Review Summary: Inscribe is full forced ferocity with no mark of benignity way ahead of its time and genuinely pleasing to the ear.
Once upon a time, there was Scar Culture.
Hailing from New York City, New York, Scar Culture was once known as Scrape from 1997 - 2001 releasing 2 demos in 1998 and 1999. Changing their name to Scar Culture in 2001, along with their debut and only studio album release, Inscribe on Century Media, Scar Culture managed to capture the essence of combining Death Metal with Grindcore/Hardcore and making it sound rewarding. From Vision to Faith No More's cover S.Y.D., Inscribe starts out with a hypernova of brilliantly executed, face melting brutality and ends on the same level of supersonic soundscapes that make every listen a rollercoaster ride through hell and back. From Roman Garbacik's distinctive growls/screams, Duke Borisov's on spot percussion on the level of Pete Sandoval from Morbid Angel to the collaboration of John Conley's striking guitar riffs melded with the thundering bass of Frank Cannino, Inscribe will surely leave its mark on you and end up in your Death Metal collection.
After the Intro opening track, Vision spends no time kicking you into the dirt with fast blast beats, slamming string riffs and gutteral, yet precise vocals. The break toward the end of Vision starts a crescendo leading to the time change at the end with a hypnotic, repetitive riff fading out to the next track, Keep It To Myself. Roman uses a phaser on his vocals here at the beginning then changing it up to full force after the first verse. Roman does a great job of delivery on vocals on this entire album, making him stand out from a lot of others in this genre which is a feat hard to accomplish.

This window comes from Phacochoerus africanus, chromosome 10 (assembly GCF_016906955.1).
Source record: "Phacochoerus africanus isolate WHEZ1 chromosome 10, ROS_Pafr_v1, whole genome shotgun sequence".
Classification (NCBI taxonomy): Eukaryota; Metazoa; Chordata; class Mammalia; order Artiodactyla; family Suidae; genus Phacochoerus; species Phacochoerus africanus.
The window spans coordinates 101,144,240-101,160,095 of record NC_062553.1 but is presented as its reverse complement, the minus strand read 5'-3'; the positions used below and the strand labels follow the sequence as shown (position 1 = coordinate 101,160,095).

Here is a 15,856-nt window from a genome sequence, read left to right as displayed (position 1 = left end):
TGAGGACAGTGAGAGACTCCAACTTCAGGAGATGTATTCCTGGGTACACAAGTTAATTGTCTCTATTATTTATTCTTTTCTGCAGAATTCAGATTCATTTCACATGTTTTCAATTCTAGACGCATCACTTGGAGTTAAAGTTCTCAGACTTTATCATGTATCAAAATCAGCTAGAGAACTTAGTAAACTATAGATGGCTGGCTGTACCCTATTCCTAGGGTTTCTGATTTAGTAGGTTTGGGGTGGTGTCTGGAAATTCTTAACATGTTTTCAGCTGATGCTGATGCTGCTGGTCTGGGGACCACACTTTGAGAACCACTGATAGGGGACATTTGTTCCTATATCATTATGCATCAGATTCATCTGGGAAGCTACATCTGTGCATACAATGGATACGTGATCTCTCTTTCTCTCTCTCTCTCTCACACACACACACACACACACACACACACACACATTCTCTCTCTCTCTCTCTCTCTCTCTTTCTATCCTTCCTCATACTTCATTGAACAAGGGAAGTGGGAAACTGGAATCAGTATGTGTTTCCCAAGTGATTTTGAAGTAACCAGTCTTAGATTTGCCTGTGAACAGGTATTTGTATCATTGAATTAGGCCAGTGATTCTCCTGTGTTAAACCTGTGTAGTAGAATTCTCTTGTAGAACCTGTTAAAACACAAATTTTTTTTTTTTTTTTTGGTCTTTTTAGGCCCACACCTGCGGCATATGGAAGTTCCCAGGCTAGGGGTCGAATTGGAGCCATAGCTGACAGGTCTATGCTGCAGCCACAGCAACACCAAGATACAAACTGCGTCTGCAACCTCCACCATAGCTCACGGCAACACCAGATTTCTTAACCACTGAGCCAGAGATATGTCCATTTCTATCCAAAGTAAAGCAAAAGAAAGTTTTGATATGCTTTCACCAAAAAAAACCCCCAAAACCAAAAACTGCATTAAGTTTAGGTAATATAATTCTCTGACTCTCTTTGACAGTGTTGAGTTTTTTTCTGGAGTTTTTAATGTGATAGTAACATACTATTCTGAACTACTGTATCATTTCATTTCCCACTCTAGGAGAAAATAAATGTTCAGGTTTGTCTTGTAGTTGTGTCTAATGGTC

Servant is one of many highlights on this album. Blast beats galore, raw double kick and many twists. Just when you think it's over, you get pounded again, and again and again. Branded and Dead Alone do an excellent job of keeping your attention by bringing spice to Inscribe without leaving the listener the feeling of repetition or boredom due to repetitive riffs used in every song. Granted there are repetitive riffs on Inscribe, Scar Culture manages to make them all fit into their place with a technique and execution that often used in this genre, but with their own style. Catchy outro's on both Branded and Dead Alone which come to an abrupt end leave you breathing heavily as if you were a part of it all in the studio.
With Devout and God of Disgrace starting out with blast beats, each song goes into its own direction making them unique in their own way bringing Phased and Color Returns to life with a more subtle approach to their intro. The album ends with S.Y.D. by Faith No More and Scar Culture did a fantastic job capturing the essence of the song and managing to put their dry rub of rawness to it, yet not making it too overpowered.
The production of this album is quite balanced. It's not too polished and it's not under-produced to the point to where it loses its crispness. Inscribe is lyrically pleasing with no gimmicks. While lacking lead guitar and bass, this album manages to fit a few off the wall solos and then back to the action of brutality.
Scar Culture is no more. The group disbanded in 2005 and are no longer together. Inscribe is their only album and for sure a rare gem in Death Metal and there is nothing out there quite like it. In 2001, this was pretty underground and even today it still is. Love it or hate it, the album isn't too heavy and was way ahead of its time in 2001 on release.
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